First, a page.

Several studies on COVID-19 have revealed gaping disparities in the U.S. that negatively affect the health of people who aren’t white, especially nonwhite women. A deep dive from researchers at Washington University School of Medicine in St. Louis and the university’s Brown School shows that in St. Louis County, Black women suffered at disproportionately higher rates than men and people of other racial and ethnic backgrounds during the height of the pandemic.
In a study published recently by the Centers for Disease Control and Prevention, researchers found that from August 2020 through October 2020, Black women in St. Louis County were at the highest risk for employment loss and food insecurity compared with Black men, white women and white men. Previous studies of COVID-19 mostly have focused on comparisons between different racial identities or between males and females.
Focusing on more than one social identity — in this study, race and sex — is known as an intersectional analysis. Taking that approach provided researchers a more complete analysis of who has been most impacted by the pandemic, “and we found that Black women have been affected profoundly more than other groups,” said Kia Davis, ScD, an assistant professor in the School of Medicine’s Division of Public Health Sciences, and senior author of the study published in the CDC journal Preventing Chronic Disease. “This study is not only recognition of significant inequities, but may help us better defend those who are most harmed should similar scenarios occur in the future.”
Davis said the research team sought to “dig deeper than just saying women experienced more job loss than men, or Blacks suffered more food insecurities than whites. Disaggregating the data allows us to use the results to guide health-care and social services programs, interventions and policy to mitigate the disproportionate effects of COVID-19 and related social harms on Black women.”
Employment loss and food insecurity are recognized as major social determinants of health, defined as social and economic circumstances influencing individual health. Examples of employment loss include job furloughs, layoffs and reduced wages; food insecurity refers to the quality and quantity of food eaten, worrying about food, and receiving free meals or groceries.
Over the years, multiple studies have documented the link between employment loss and job insecurity as both separate and combined factors contributing to adverse health outcomes, including an increased risk of death and diseases such as substance abuse, suicide, depression and anxiety, substandard physical health, and chronic diseases.
“Historically, African-Americans and women are most harmed by social determinants of health due to systemic racism and sexism,” Davis said. “Our study shows that COVID-19 has widened existing sex and racial disparities that can affect health.”
The researchers analyzed de-identified data of 2,146 adults ages 18 or older who resided in St. Louis County, Missouri. People were contacted via phone by county public health officials through a collaboration between St. Louis County and Washington University’s Institute for Public Health. Participants were asked a series of questions about their experiences with employment and food during the pandemic.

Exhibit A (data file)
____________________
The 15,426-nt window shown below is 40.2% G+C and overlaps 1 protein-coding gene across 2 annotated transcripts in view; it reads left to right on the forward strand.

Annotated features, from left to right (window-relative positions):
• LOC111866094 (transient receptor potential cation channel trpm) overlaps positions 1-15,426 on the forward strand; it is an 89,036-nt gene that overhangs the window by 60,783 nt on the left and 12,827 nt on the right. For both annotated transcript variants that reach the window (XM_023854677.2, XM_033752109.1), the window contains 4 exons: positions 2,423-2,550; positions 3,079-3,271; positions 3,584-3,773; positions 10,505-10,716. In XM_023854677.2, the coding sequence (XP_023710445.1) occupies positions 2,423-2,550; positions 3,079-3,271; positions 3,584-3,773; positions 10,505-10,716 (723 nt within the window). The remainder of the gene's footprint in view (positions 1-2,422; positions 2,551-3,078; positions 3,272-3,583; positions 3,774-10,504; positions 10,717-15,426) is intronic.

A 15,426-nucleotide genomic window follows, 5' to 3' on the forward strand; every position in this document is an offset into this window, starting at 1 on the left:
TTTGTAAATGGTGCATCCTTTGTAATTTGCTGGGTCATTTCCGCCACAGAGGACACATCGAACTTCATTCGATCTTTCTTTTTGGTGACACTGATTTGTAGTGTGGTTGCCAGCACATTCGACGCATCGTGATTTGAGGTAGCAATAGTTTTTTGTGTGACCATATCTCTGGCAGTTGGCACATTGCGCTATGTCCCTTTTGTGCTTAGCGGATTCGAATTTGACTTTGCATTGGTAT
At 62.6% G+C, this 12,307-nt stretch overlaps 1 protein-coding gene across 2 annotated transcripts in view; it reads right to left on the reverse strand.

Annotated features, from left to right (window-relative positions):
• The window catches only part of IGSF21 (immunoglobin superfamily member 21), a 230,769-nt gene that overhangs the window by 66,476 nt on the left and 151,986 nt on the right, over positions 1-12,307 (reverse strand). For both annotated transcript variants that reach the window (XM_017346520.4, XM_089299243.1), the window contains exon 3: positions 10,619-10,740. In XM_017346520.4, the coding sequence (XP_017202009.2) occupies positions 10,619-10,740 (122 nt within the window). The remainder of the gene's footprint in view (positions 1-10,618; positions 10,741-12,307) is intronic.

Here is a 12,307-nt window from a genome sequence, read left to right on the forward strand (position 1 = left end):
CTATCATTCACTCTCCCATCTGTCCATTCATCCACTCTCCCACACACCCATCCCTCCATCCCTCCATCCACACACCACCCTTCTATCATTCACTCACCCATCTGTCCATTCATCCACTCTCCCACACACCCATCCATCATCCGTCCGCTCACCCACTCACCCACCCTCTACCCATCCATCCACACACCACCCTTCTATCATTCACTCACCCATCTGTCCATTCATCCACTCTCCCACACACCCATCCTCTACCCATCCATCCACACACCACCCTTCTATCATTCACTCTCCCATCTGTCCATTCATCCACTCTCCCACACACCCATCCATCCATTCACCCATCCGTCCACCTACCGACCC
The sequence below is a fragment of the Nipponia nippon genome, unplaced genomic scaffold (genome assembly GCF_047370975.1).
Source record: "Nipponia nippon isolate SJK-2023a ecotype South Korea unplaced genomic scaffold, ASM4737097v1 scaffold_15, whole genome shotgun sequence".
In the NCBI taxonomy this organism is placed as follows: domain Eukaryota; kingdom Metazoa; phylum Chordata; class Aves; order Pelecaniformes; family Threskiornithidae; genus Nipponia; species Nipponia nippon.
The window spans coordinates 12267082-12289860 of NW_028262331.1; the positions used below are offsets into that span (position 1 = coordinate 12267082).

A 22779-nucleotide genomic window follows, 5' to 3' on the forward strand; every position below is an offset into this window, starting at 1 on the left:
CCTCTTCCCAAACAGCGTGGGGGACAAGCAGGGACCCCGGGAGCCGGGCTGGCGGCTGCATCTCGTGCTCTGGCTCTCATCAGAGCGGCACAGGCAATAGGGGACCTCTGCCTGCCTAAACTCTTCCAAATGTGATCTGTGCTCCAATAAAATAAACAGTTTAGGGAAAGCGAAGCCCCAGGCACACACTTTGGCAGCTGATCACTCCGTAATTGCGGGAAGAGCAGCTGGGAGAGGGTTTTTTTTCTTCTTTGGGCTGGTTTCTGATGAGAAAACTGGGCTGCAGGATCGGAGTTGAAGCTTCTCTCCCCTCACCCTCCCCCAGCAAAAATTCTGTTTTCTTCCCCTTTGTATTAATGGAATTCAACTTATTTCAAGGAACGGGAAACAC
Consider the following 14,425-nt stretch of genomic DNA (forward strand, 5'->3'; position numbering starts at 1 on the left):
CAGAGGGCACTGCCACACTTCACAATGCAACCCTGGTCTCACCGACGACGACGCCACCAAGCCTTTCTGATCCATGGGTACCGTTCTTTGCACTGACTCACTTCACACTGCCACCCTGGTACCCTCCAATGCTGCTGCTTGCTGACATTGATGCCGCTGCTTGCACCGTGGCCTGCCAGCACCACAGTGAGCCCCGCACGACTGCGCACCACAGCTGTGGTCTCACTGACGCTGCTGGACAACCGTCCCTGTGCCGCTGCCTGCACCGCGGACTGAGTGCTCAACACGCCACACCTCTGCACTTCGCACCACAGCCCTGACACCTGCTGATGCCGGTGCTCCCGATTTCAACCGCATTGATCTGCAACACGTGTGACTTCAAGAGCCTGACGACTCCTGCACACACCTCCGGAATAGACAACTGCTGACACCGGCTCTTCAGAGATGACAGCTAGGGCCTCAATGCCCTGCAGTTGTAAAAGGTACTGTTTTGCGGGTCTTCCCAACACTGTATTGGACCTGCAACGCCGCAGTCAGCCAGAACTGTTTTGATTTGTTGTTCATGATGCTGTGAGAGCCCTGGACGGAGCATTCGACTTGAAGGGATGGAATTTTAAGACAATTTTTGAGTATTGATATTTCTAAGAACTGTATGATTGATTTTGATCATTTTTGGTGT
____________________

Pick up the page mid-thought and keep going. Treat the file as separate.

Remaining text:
Overall, the researchers found that Black women suffered more employment loss and food insecurity than Black men, white women and white men, with the largest gaps occurring between Black women and white men.
Among the study’s participants who had been laid off due to the COVID-19 pandemic, 16% were Black women compared with 7.1% of Black men, 8.6% of white women, and 6.1% of white men.
Regarding food insecurity, 79.6% of white men never worried their food would run out compared with 75.8% of white women, 72.6% of Black men and 57.6% of Black women.
“I wasn’t surprised that Black women faced higher harms, but I was surprised by the magnitude,” said the study’s first author, Jacquelyn Coats, a doctoral student at the Brown School. “These results emphasize the need for increased community outreach programs and for bigger structural changes, such as labor laws offering better worker protection.”
Coats JV, Humble S, Johnson KJ, Pedamallu H, Drake BF, Geng E, Goss CW, Davis KL. Employment Loss and Food Insecurity — Race and Sex Disparities in the Context of COVID-19. Preventing Chronic Disease. Published online in August 2022 issue.
This work was supported by the St. Louis County Department of Public Health through the 2020 Coronavirus Aid, Relief, and Economic Security Act.
About Washington University School of Medicine
WashU Medicine is a global leader in academic medicine, including biomedical research, patient care and educational programs with 2,700 faculty. Its National Institutes of Health (NIH) research funding portfolio is the fourth largest among U.S. medical schools, has grown 54% in the last five years, and, together with institutional investment, WashU Medicine commits well over $1 billion annually to basic and clinical research innovation and training. Its faculty practice is consistently within the top five in the country, with more than 1,790 faculty physicians practicing at over 60 locations and who are also the medical staffs of Barnes-Jewish and St. Louis Children’s hospitals of BJC HealthCare. WashU Medicine has a storied history in MD/PhD training, recently dedicated $100 million to scholarships and curriculum renewal for its medical students, and is home to top-notch training programs in every medical subspecialty as well as physical therapy, occupational therapy, and audiology and communications sciences.